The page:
Stop using the "I live in a small town" line as a reason to undercharge. I grew up in small towns. People in small towns drive Cadillacs and 4-wheel drive trucks, and name brand expensive shoes. They buy Omaha Steaks thru the internet and own riding lawn mowers (and have you priced THOSE things lately!). THere are people who will pay a quality price for a quality product. If you are always apologizing for your pricing....if you can't see the value in your product .... then how do you expect them to?

(And honestly, husbands are the last ones to give an opinion on this stuff! When we got married, hubby honestly thought you could get a 3 tiered wedding cake for thirty bucks. They just have no idea.)

-Tubbs Posted 22 Oct 2007 , 8:42pm
post #5 of 8

Work out exactly what your costs are. You might be surprised at how it all adds up. Even include things that you don't buy very often, like food colour. Then work out how long it takes you to mix, roll, bake, decorate and package those few little cookies, and how much you'd like to get paid per hour (you do want to get paid, right?), and you'll find you should be charging more than $20.

I know what you're saying, and you're right, some people WILL throw their hands up and say "HOW MUCH??!!!" But are you really trying to make every single person in your town your customer? You will find that some people will pay you what you're worth, and there will be enough of them to make it worth your while. Don't worry about the others who won't pay. I'm finally figuring this out!!

And ignore your husband - they have no clue, because most of them are in the "HOW MUCH?" category. Also, he takes your skills for granted because you bake for him all the time. (It's only when we've been to dinner with someone else, or had a bad dinner out, that my DH will tell me what a good cook I am icon_lol.gif)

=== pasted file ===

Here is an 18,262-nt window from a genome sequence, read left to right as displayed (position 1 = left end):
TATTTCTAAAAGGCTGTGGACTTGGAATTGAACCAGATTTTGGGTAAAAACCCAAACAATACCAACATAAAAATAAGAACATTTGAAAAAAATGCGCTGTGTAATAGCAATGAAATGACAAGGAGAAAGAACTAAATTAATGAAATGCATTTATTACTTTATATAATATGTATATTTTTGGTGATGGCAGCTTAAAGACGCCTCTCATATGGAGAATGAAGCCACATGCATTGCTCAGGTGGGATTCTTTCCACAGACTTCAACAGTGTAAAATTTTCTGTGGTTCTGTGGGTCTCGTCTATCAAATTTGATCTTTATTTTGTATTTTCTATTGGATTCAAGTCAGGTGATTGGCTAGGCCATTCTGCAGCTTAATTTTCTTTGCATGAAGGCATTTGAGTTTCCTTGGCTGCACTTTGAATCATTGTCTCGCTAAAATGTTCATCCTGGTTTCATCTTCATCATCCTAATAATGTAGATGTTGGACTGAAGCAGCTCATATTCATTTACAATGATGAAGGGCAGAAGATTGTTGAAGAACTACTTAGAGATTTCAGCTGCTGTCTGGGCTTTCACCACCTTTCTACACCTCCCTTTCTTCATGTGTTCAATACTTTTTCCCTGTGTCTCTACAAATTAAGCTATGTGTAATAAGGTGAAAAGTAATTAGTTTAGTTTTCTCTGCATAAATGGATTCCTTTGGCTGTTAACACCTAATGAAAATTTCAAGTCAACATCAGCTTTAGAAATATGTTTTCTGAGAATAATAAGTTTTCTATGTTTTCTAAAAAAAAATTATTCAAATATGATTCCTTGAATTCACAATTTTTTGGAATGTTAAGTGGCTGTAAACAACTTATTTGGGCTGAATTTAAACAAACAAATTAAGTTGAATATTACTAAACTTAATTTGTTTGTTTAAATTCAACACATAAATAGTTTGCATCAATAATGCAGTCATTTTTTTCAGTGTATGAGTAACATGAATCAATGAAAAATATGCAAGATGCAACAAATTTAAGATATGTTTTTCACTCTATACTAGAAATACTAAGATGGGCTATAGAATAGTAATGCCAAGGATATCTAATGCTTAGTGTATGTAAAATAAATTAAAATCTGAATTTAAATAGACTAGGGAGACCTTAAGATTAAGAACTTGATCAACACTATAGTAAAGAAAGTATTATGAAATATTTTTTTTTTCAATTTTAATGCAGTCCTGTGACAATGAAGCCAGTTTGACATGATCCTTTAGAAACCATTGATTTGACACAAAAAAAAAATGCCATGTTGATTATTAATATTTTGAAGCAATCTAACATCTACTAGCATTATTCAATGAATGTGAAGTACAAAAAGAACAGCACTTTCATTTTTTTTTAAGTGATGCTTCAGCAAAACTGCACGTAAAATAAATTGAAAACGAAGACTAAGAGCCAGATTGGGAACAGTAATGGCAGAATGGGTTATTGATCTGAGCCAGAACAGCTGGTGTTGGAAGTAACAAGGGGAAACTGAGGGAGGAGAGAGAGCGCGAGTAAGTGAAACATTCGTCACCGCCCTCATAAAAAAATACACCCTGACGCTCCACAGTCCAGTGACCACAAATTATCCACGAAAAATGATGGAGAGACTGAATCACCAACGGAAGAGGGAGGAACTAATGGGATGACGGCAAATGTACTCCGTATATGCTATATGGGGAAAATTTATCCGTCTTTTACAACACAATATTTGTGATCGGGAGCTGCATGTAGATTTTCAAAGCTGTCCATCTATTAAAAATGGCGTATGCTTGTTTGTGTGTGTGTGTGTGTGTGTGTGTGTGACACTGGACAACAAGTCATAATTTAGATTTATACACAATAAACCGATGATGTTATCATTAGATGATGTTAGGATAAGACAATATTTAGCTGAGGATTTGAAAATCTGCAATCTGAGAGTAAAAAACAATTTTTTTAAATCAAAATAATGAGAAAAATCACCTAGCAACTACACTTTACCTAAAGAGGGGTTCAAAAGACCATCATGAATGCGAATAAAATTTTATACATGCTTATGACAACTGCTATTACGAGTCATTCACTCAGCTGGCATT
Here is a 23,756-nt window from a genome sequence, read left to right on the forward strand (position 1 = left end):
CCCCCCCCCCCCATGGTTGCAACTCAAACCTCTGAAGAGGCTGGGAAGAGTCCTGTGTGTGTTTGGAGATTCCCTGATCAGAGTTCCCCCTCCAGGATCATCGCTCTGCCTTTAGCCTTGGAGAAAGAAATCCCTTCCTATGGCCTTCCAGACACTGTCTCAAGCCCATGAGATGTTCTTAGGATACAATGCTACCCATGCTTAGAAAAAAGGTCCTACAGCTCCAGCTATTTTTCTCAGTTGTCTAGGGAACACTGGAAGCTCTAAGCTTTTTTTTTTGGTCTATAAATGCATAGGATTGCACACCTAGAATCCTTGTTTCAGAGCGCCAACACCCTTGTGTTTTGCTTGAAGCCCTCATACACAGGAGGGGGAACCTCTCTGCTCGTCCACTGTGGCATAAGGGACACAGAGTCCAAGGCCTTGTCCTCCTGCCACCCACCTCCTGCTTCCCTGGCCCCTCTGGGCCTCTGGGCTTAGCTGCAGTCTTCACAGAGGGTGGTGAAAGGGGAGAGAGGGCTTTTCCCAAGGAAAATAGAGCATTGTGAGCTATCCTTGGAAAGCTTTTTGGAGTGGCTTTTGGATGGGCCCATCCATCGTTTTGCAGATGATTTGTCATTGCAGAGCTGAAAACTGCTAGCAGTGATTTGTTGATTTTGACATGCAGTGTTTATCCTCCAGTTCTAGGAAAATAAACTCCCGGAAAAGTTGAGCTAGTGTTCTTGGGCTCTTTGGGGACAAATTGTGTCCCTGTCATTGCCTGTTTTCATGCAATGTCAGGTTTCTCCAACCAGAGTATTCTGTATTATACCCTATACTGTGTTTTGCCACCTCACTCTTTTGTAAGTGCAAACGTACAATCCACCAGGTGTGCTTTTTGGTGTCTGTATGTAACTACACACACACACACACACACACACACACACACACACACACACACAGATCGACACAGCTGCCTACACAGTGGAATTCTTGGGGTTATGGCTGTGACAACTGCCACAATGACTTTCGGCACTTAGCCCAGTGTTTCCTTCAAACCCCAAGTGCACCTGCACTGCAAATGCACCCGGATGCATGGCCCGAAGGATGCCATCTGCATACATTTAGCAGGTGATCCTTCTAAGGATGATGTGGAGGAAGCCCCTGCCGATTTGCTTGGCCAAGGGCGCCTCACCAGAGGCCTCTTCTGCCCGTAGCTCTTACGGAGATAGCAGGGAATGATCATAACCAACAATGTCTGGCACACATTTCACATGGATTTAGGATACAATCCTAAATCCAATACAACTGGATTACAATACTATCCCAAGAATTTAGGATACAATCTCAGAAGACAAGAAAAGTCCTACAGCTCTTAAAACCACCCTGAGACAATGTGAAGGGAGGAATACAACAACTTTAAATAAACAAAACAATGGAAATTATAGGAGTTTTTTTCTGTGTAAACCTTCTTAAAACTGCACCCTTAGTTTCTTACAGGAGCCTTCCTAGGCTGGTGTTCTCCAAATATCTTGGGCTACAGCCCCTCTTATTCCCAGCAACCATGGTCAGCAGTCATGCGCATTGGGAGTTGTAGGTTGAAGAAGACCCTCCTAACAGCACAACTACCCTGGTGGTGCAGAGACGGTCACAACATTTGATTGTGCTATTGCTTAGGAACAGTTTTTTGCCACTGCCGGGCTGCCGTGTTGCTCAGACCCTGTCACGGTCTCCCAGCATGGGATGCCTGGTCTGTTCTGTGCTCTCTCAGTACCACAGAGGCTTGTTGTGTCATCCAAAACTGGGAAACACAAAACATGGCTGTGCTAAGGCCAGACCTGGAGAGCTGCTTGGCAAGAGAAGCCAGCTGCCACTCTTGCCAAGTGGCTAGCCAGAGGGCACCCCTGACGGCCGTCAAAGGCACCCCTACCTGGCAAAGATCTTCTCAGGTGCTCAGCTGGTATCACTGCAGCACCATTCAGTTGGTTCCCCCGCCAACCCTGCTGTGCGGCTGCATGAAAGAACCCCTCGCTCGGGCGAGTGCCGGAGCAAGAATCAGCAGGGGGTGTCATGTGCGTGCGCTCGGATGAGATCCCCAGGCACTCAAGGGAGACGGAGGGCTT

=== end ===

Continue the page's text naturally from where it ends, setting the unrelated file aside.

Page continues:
Good luck!!

cookingfor5 Posted 23 Oct 2007 , 12:54am
post #6 of 8

Thanks for the input. I definitely know what you are saying. I don't want to make everyone happy, but I don't want to go overboard either. I completely agree with having a minimum order because I am not going to make 5 cookies everytime someone asks me for a bouquet. I had already decided to have a minimum order of 2 dozen cookies. The prices will vary depending on the design. I do intend to include only 3 colors with my set prices. Sprinkles and other embellishments are extra, as are bags. I have decided to spend 3 cents more on pink boxes because I look at it as a signature, kind of cheap advertising.

I did already work it out in my head and $20 was a jumping off point to make the minimum amount I want to make. I did add extra money for wear and tear and electricity. I added all the ingredients for a full batch of cookies. Thanks for the input again. I can see I could charge a little more.

Thanks Again!

indydebi Posted 23 Oct 2007 , 12:57am
post #7 of 8
Originally Posted by meiganlove

I have decided to spend 3 cents more on pink boxes because I look at it as a signature, kind of cheap advertising.

That is a really cute idea! thumbs_up.gif

sweetreasures Posted 23 Oct 2007 , 1:26am
post #8 of 8

I have to agree with Indydebi re the small town mentality. I also live in a small town. Most of the people who live here moved from the big city they still work in to buy homes they couldn't afford in the city. They buy their kids cars, name brand clothes etc. I'm one of those who wouldn't pay the price for something I know I could do myself, but most people can't do it and would rather pay for it.

I think if you are confident in your pricing rather than take an apologetic stance - not that you are - people will sense the professionalism in that